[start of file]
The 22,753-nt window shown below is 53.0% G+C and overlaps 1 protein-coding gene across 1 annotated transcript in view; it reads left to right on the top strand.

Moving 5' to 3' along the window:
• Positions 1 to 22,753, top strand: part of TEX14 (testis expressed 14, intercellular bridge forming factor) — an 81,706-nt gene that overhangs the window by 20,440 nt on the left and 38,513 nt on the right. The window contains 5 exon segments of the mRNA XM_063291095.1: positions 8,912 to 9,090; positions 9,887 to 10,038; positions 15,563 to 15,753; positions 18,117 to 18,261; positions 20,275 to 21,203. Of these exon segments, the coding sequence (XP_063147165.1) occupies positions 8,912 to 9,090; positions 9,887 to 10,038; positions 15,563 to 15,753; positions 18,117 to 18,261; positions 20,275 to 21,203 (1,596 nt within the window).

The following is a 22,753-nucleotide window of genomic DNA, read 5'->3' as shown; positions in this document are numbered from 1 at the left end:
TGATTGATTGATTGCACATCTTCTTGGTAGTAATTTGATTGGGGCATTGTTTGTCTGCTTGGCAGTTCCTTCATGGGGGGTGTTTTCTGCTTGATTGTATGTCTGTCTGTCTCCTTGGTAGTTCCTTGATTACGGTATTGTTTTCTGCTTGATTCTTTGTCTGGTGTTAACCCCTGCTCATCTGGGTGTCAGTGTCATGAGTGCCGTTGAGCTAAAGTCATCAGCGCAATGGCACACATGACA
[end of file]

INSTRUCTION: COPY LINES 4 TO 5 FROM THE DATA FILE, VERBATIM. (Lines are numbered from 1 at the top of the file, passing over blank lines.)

The following is a 22,753-nucleotide window of genomic DNA, read 5'->3' as shown; positions in this document are numbered from 1 at the left end:
TGATTGATTGATTGCACATCTTCTTGGTAGTAATTTGATTGGGGCATTGTTTGTCTGCTTGGCAGTTCCTTCATGGGGGGTGTTTTCTGCTTGATTGTATGTCTGTCTGTCTCCTTGGTAGTTCCTTGATTACGGTATTGTTTTCTGCTTGATTCTTTGTCTGGTGTTAACCCCTGCTCATCTGGGTGTCAGTGTCATGAGTGCCGTTGAGCTAAAGTCATCAGCGCAATGGCACACATGACA